Adams Street and what?

Michigan Avenue. He had a gut feeling that she already knew this address, but his guts had lied to him before, and a bullet fired when his back was turned had forced his retirement from the Chicago Police Department.

Casually, as if opining on the weather, the girl said, And theres something peculiar about the crime scene.

Though she had not asked him a question, he gave her a slow nod to say, Oh, yeah. This ones about as peculiar as it ever gets. Aloud, he said, I bet thats why you turned out tonight. Am I right? Force of habit from the old days, he would always chain one odd thing to another: this strange young cop, this bastard car with New York plates-this crime. A serial killer, right? And New York s got an interest?

Oh, how he missed the Job, his old religion of Copland.

The young blonde packed up her tool pouch and closed the trunk on that fabulous engine. The fuel pump rang its bell-the gas tank was full. She handed him a platinum credit card, giving him second thoughts about her status as underpaid police. She waited in silence for her receipt.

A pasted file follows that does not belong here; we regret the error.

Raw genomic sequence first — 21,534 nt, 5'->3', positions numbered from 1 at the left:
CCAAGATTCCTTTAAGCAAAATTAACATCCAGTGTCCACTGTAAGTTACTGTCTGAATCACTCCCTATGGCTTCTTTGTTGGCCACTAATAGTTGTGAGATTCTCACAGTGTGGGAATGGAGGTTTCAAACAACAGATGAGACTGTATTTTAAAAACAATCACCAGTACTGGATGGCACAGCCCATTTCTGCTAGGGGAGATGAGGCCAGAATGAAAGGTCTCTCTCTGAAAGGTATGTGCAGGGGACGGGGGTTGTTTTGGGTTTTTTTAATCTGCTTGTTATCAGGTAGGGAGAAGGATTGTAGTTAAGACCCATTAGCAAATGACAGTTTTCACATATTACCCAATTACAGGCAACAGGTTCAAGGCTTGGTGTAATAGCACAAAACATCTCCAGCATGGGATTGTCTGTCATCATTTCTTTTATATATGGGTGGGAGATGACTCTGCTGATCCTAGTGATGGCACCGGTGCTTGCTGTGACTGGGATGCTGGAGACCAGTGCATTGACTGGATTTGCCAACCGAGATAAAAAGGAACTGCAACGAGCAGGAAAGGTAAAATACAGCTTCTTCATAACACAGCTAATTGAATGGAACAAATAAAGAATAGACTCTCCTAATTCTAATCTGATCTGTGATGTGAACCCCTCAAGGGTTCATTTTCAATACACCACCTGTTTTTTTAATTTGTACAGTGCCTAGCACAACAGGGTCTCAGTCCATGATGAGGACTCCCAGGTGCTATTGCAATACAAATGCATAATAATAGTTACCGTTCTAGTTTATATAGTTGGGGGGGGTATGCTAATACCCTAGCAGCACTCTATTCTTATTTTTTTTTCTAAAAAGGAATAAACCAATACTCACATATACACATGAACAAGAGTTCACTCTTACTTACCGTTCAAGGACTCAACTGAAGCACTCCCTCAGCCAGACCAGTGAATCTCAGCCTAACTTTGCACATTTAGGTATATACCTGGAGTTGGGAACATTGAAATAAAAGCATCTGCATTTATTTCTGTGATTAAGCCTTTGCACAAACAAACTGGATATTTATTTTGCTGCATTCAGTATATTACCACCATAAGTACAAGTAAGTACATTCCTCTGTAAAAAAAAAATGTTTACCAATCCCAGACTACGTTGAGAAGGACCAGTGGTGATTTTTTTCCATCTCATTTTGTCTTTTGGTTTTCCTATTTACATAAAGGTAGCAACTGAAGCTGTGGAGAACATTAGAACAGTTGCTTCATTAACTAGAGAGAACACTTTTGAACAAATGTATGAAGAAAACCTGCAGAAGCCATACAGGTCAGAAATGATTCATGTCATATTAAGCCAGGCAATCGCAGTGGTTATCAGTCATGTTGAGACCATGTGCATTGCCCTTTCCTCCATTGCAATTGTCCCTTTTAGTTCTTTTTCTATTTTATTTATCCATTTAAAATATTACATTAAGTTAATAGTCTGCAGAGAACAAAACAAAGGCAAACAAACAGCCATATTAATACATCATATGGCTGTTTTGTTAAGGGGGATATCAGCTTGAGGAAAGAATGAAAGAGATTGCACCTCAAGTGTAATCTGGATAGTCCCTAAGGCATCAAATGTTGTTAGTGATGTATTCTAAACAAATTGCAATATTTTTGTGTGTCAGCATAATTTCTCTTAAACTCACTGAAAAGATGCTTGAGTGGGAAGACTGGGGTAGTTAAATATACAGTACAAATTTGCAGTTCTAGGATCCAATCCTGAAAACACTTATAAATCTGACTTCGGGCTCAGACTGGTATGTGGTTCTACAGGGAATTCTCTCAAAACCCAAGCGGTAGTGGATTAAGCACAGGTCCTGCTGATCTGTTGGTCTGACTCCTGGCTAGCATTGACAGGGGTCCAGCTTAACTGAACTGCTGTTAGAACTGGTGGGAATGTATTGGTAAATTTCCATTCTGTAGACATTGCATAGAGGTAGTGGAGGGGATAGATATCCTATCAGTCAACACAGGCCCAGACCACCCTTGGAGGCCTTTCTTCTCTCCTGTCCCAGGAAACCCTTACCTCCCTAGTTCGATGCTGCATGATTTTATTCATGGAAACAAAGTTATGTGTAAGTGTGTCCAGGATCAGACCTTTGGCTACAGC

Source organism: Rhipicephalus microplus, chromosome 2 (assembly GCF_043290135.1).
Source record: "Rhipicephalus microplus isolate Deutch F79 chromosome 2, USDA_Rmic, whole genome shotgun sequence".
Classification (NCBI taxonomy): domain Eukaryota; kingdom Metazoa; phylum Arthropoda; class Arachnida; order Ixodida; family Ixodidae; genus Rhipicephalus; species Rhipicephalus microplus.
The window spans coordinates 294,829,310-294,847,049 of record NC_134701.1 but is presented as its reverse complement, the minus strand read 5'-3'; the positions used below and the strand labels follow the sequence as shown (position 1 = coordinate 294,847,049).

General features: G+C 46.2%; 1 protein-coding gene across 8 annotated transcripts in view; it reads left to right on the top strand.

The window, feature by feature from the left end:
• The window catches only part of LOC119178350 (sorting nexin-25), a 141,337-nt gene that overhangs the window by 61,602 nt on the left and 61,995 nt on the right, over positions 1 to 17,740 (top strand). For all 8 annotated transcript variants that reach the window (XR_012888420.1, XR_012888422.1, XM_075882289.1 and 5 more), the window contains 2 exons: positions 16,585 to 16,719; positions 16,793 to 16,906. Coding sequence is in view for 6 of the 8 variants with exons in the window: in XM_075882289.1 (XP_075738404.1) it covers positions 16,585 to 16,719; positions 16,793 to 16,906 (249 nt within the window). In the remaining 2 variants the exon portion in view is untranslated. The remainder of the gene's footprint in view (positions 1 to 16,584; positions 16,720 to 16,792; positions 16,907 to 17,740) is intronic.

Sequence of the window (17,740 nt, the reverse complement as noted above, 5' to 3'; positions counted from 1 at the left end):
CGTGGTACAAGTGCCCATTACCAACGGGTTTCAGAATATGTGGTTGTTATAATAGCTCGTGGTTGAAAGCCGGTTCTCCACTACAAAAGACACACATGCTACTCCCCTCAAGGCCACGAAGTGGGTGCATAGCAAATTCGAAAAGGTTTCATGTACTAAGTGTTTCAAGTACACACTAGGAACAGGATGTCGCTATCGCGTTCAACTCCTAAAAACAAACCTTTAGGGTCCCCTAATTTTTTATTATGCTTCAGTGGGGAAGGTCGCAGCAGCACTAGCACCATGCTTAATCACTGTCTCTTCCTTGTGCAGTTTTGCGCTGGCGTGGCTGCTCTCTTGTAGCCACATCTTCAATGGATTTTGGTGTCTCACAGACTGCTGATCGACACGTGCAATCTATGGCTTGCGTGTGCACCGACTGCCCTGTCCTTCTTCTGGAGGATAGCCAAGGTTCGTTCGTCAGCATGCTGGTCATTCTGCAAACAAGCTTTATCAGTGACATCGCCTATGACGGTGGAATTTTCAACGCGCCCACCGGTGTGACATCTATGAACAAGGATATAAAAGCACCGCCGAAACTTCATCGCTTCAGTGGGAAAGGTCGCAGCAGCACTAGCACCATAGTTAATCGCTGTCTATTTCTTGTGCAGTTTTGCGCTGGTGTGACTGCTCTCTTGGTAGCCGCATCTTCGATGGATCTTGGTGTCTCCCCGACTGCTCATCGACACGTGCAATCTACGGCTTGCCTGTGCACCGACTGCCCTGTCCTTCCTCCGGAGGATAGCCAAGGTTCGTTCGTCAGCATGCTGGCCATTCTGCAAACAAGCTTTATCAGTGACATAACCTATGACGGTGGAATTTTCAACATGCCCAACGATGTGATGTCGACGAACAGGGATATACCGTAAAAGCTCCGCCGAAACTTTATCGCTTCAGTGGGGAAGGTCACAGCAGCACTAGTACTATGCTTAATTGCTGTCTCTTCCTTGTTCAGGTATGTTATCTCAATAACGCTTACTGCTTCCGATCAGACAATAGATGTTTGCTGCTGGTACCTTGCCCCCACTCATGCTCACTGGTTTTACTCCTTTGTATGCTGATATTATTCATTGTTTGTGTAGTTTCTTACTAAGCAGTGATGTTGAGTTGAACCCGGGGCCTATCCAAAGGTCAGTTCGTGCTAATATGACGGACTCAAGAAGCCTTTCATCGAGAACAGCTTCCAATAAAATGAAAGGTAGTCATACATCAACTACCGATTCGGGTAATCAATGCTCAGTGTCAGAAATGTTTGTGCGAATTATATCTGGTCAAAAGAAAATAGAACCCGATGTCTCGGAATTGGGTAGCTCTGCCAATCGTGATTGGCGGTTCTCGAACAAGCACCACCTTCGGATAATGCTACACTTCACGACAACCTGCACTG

As she was driving off, though he had no hope of being heard, he called after her, You be careful out there! His eyes traveled over darkened buildings where innocent people lay sleeping. And the rest of you stay the hell out of her way, he warned them in a lower voice-in case he had guessed wrong about-what was she called? He looked down at his copy of the credit card receipt and read only one name. Well, dont t hat beat all?

American Express called her Mallory-just Mallory.

The mighty storm front, born in Chicago, had cut a sodden path eastward. It rained on a patch of the Jersey coast, and then, like many another tourist, it crossed the George Washington Bridge, entered New York City and died.

Only a few drops of water pocked the windshield of a sleek black sedan as it rolled out of a SoHo garage and pulled into the narrow street. The traffic was light, and this was good, because Detective Riker was hardly paying attention to the other cars as he rode out of town.